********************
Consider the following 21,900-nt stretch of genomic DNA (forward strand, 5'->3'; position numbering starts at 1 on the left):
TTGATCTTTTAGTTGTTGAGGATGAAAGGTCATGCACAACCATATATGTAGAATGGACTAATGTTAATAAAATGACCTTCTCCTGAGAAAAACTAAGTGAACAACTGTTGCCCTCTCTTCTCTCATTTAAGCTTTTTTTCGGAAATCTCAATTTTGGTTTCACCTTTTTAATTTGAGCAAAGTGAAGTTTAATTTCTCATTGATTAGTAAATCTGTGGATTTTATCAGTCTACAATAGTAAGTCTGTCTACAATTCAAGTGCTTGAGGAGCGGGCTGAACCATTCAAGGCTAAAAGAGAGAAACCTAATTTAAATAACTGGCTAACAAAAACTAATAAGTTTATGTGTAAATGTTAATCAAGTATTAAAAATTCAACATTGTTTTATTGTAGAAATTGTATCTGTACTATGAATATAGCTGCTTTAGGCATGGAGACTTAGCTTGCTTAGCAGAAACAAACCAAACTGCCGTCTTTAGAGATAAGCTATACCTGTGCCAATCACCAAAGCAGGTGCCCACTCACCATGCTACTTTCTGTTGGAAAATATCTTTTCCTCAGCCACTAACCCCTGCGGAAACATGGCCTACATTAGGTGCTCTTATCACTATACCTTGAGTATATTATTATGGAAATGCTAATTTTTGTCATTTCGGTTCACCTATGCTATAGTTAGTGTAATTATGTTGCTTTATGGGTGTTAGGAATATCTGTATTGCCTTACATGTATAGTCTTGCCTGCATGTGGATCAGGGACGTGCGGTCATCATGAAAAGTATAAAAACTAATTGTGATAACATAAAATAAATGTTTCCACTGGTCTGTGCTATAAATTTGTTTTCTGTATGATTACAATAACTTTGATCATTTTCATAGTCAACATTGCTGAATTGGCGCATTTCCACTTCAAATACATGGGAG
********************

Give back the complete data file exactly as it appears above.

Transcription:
Consider the following 21,900-nt stretch of genomic DNA (forward strand, 5'->3'; position numbering starts at 1 on the left):
TTGATCTTTTAGTTGTTGAGGATGAAAGGTCATGCACAACCATATATGTAGAATGGACTAATGTTAATAAAATGACCTTCTCCTGAGAAAAACTAAGTGAACAACTGTTGCCCTCTCTTCTCTCATTTAAGCTTTTTTTCGGAAATCTCAATTTTGGTTTCACCTTTTTAATTTGAGCAAAGTGAAGTTTAATTTCTCATTGATTAGTAAATCTGTGGATTTTATCAGTCTACAATAGTAAGTCTGTCTACAATTCAAGTGCTTGAGGAGCGGGCTGAACCATTCAAGGCTAAAAGAGAGAAACCTAATTTAAATAACTGGCTAACAAAAACTAATAAGTTTATGTGTAAATGTTAATCAAGTATTAAAAATTCAACATTGTTTTATTGTAGAAATTGTATCTGTACTATGAATATAGCTGCTTTAGGCATGGAGACTTAGCTTGCTTAGCAGAAACAAACCAAACTGCCGTCTTTAGAGATAAGCTATACCTGTGCCAATCACCAAAGCAGGTGCCCACTCACCATGCTACTTTCTGTTGGAAAATATCTTTTCCTCAGCCACTAACCCCTGCGGAAACATGGCCTACATTAGGTGCTCTTATCACTATACCTTGAGTATATTATTATGGAAATGCTAATTTTTGTCATTTCGGTTCACCTATGCTATAGTTAGTGTAATTATGTTGCTTTATGGGTGTTAGGAATATCTGTATTGCCTTACATGTATAGTCTTGCCTGCATGTGGATCAGGGACGTGCGGTCATCATGAAAAGTATAAAAACTAATTGTGATAACATAAAATAAATGTTTCCACTGGTCTGTGCTATAAATTTGTTTTCTGTATGATTACAATAACTTTGATCATTTTCATAGTCAACATTGCTGAATTGGCGCATTTCCACTTCAAATACATGGGAG